You know there's something going for Track 8:"Naadan Parinde" that is worth listening to purely for the fact that Rahman himself sings to it! And yes it's an instantly enjoyable sufi-pop song as long as you don't expect anything mind-blowing from the music department. The song relies instead on a simple but catchy tune and the vocals of Rahman supported by none other than Mohit Chauhan (of course). Both have a blast and it shows! The expected guitar makes its presence felt with the acoustic (Keba) played alongside the electric (Sanjeev Thomas) notwithstanding the peppy drums (Sivamani). The whole package is easy to groove and pretty infectious but you will be disappointed if you were looking for a classic here. In fact, you begin to feel Rahman’s busy schedule is getting the better of him after such a good start. Update: The final song in the film confirms Jordan's status as an accomplished Rockstar albeit one whose passion is fuelled by a broken heart...the song exudes pathos..
As Jordan’s popularity grows, there is a need for a jackass anthem song and for that Imtiaz Ali and Irshad Kamil eventually arrive at the lines “Sadda Haq, Aithay Rakh” (Track 10) and pass them over...As if to make up ground for the dip in quality (tracks 7-9), Rahman ropes in Orianthi Panagaris, one of the zaniest contemporary guitarists (who also performed with the late Michael Jackson), and her electric guitar goes into free-fall berserk mode! The hook line “Saadda Haq, Aitthe Rakh” works a charm for the protagonist who is clearly trying to portray a message with an attitude. Mind you the rest of the lines are no less bold and enthralling, kudos Irshad Kamil. Mohit nails it here with some punchy hardcore vocals. This one should be a rage on and off the big screen…and Orianthi’s steroid-pumped guitar strums are simply mind-blowing, just turn UP that volume please and enjoy the blast! One of the best songs of Rockstar and arguably THE song of 2011. Update: Saadda Haq is just amplified on the big screen where Jordan is becoming a Rockstar with an attitude, there's simply no stopping him now!
Track 11: "Tum Ho" is a very simple romantic song but we expect more than just ‘simple’ from Rahman! The music is soothing but where those beats try to make the song melodious (and achieve it to some degree), there's no denying that they also smack of a little laziness and so the song is left on the shoulders of Mohit Chauhan. Whilst he renders emotively the song is well within his capabilities and no effort is made to push his vocals. As a result his voice just sounds 'soothing' again...sigh! Irshad’s lyrics are intentionally simple but a little drab. Disappointing hear on its own.Update: The song sounds infinitely better in the blissful setting of Kashmir where Mohit's voice resonates the feeling of Jordan for Heer...eternal love. His crooning and alaaps are sheer class! The piano interlude comes in its own as well...beautiful ending to the film.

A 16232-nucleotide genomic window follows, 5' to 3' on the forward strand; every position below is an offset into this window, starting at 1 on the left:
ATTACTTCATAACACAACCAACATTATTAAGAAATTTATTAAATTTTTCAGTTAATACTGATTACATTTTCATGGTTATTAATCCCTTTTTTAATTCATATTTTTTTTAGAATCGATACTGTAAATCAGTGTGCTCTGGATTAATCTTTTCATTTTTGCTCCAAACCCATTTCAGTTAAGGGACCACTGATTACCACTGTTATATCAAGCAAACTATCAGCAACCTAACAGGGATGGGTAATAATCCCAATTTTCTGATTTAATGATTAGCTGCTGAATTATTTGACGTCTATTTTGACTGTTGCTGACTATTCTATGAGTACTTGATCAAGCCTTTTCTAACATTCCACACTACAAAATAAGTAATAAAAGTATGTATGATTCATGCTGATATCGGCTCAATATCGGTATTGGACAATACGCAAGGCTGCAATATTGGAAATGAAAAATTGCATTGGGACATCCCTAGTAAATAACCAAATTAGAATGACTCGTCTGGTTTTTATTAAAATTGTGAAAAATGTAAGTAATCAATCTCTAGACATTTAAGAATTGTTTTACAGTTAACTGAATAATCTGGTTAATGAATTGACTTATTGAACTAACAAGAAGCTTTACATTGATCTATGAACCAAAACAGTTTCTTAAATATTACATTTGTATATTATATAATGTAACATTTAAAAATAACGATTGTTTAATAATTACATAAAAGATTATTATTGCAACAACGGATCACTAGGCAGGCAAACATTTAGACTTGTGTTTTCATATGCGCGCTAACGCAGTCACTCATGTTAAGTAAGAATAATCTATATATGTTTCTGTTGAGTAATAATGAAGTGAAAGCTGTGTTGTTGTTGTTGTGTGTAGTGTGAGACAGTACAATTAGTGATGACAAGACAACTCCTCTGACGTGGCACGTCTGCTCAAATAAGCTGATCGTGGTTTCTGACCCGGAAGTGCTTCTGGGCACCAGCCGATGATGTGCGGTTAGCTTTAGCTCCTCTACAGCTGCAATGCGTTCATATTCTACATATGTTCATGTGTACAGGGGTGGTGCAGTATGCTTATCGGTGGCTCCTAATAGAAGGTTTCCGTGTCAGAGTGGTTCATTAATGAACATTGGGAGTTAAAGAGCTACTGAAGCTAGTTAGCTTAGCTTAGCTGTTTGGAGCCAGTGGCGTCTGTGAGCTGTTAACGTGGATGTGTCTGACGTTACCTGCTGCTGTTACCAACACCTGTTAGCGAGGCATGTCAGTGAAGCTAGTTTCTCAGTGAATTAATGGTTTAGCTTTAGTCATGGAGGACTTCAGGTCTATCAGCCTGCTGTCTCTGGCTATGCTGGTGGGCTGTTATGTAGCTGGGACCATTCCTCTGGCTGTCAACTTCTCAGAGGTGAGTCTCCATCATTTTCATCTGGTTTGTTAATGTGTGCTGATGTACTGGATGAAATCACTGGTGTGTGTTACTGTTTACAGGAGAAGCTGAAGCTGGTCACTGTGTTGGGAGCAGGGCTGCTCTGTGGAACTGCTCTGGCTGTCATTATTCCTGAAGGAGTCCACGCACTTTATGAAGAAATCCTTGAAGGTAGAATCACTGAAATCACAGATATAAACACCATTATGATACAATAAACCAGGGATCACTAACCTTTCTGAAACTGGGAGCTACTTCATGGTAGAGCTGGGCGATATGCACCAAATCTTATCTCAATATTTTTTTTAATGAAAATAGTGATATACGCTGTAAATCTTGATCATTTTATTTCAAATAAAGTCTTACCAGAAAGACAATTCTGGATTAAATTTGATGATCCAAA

Track 12: "Tango for Taj" is a striking instrumental with a delightful accordion played alongside a piano. Well worth a listen. Same for "The Dichotomy of Fame" (Track 13) which is a pleasant instrumental with a lovely shehnai performance by Balesh and some haunting guitar strums by Kabuli. Worth a listen just to hear the way the two instruments dovetail each other. Update: The DOF works well in the film as Jordan plays his guitar with a classical shehnai performer.
“The Meeting Place” (Track 14) is the final track containing the voice of Ranbir Kapoor. It's a haunting piece but far too short to leave any lasting impression. Leave this one for the film.
To produce an out and out high quality 14-song album takes a lot of time and effort and it is evident Rahman didn’t have this privilege for Rockstar. What you do get is a lot of variety and some experimentation but even then there's no denying that a lot of the songs sound like his previous work. Furthermore, the quality is very uneven particularly in the second half of the album (songs 7-11) which is underwhelming to say the least. However, it's important to point out that the music is integral to the film and vice versa so it might sound better on screen than it does as a stand-alone album. Update: It does indeed sound so much better on the big screen, in fact the music (including background score) is one of the biggest selling points of the film.
But for a standalone Rahman soundtrack, Rockstar will only ever fit in the 'very good' category. Only "Kun Faya Kun", “Hawaa Hawaa” and "Saadda Haq" can be classed as songs that have the wow factor that we come to associate with his best music. As expected, producing a winning 14-song album is a very tough ask for sure and there's no denying that his latest fans will be happy with the outcome but overall, for those who have had a taste of his true classics, it will not be remembered as one of his best. As for Imtiaz Ali, well what are his chances of collaborating with Rahman for consecutive soundtracks? As a result, he might revert back to Pritam (or a newcomer) after this short but interesting experiment with a genius who has a bit too much on his plate at the moment. However the short experiment has paid off for the director - the music of Rockstar works best for the film and its protagonist Jordan. Soundtrack of the year? Quite possibly...
(Recommended songs: "Jo Bhi Main", "Kun Faya Kun", "Hawaa Hawaa", "Saadda Haq", "Nadaan Parinde", "Tum Ho").